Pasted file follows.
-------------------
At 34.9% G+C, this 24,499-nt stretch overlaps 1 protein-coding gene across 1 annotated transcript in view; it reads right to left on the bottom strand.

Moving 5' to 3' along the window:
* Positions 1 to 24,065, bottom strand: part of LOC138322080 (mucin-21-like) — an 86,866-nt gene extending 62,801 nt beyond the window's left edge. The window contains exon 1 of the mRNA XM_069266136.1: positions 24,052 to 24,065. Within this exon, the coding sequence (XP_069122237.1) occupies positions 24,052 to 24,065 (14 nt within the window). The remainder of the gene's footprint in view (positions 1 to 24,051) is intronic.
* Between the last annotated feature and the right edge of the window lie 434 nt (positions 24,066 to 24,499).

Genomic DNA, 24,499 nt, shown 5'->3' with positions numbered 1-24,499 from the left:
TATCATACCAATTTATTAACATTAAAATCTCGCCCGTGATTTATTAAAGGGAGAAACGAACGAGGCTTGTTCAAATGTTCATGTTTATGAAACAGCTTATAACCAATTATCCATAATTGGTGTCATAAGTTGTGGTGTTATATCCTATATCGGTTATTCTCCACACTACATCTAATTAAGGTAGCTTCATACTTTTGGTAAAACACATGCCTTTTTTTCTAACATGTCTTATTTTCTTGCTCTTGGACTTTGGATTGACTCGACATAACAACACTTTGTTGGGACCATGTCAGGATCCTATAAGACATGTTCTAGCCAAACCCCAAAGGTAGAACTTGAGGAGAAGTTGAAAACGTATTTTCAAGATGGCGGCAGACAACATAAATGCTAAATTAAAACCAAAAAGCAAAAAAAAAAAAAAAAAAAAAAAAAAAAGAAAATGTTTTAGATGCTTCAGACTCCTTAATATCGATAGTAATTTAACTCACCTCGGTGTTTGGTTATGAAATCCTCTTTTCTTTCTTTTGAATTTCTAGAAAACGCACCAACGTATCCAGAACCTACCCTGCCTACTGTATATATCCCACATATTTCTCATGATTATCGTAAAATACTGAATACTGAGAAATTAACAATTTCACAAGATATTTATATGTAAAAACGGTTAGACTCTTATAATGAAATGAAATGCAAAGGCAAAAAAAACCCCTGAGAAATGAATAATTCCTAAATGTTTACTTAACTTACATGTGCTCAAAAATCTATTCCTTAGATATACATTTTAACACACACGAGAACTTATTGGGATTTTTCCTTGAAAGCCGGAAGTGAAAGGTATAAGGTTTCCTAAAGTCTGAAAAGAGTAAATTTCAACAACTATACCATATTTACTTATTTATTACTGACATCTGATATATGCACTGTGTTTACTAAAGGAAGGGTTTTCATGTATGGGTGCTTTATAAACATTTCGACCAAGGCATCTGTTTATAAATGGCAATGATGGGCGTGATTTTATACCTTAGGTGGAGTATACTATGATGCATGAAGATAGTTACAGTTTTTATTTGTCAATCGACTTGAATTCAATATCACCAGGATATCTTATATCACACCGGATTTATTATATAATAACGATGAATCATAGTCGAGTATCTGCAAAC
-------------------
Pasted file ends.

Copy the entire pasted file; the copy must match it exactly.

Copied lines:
At 34.9% G+C, this 24,499-nt stretch overlaps 1 protein-coding gene across 1 annotated transcript in view; it reads right to left on the bottom strand.

Moving 5' to 3' along the window:
* Positions 1 to 24,065, bottom strand: part of LOC138322080 (mucin-21-like) — an 86,866-nt gene extending 62,801 nt beyond the window's left edge. The window contains exon 1 of the mRNA XM_069266136.1: positions 24,052 to 24,065. Within this exon, the coding sequence (XP_069122237.1) occupies positions 24,052 to 24,065 (14 nt within the window). The remainder of the gene's footprint in view (positions 1 to 24,051) is intronic.
* Between the last annotated feature and the right edge of the window lie 434 nt (positions 24,066 to 24,499).

Genomic DNA, 24,499 nt, shown 5'->3' with positions numbered 1-24,499 from the left:
TATCATACCAATTTATTAACATTAAAATCTCGCCCGTGATTTATTAAAGGGAGAAACGAACGAGGCTTGTTCAAATGTTCATGTTTATGAAACAGCTTATAACCAATTATCCATAATTGGTGTCATAAGTTGTGGTGTTATATCCTATATCGGTTATTCTCCACACTACATCTAATTAAGGTAGCTTCATACTTTTGGTAAAACACATGCCTTTTTTTCTAACATGTCTTATTTTCTTGCTCTTGGACTTTGGATTGACTCGACATAACAACACTTTGTTGGGACCATGTCAGGATCCTATAAGACATGTTCTAGCCAAACCCCAAAGGTAGAACTTGAGGAGAAGTTGAAAACGTATTTTCAAGATGGCGGCAGACAACATAAATGCTAAATTAAAACCAAAAAGCAAAAAAAAAAAAAAAAAAAAAAAAAAAAGAAAATGTTTTAGATGCTTCAGACTCCTTAATATCGATAGTAATTTAACTCACCTCGGTGTTTGGTTATGAAATCCTCTTTTCTTTCTTTTGAATTTCTAGAAAACGCACCAACGTATCCAGAACCTACCCTGCCTACTGTATATATCCCACATATTTCTCATGATTATCGTAAAATACTGAATACTGAGAAATTAACAATTTCACAAGATATTTATATGTAAAAACGGTTAGACTCTTATAATGAAATGAAATGCAAAGGCAAAAAAAACCCCTGAGAAATGAATAATTCCTAAATGTTTACTTAACTTACATGTGCTCAAAAATCTATTCCTTAGATATACATTTTAACACACACGAGAACTTATTGGGATTTTTCCTTGAAAGCCGGAAGTGAAAGGTATAAGGTTTCCTAAAGTCTGAAAAGAGTAAATTTCAACAACTATACCATATTTACTTATTTATTACTGACATCTGATATATGCACTGTGTTTACTAAAGGAAGGGTTTTCATGTATGGGTGCTTTATAAACATTTCGACCAAGGCATCTGTTTATAAATGGCAATGATGGGCGTGATTTTATACCTTAGGTGGAGTATACTATGATGCATGAAGATAGTTACAGTTTTTATTTGTCAATCGACTTGAATTCAATATCACCAGGATATCTTATATCACACCGGATTTATTATATAATAACGATGAATCATAGTCGAGTATCTGCAAAC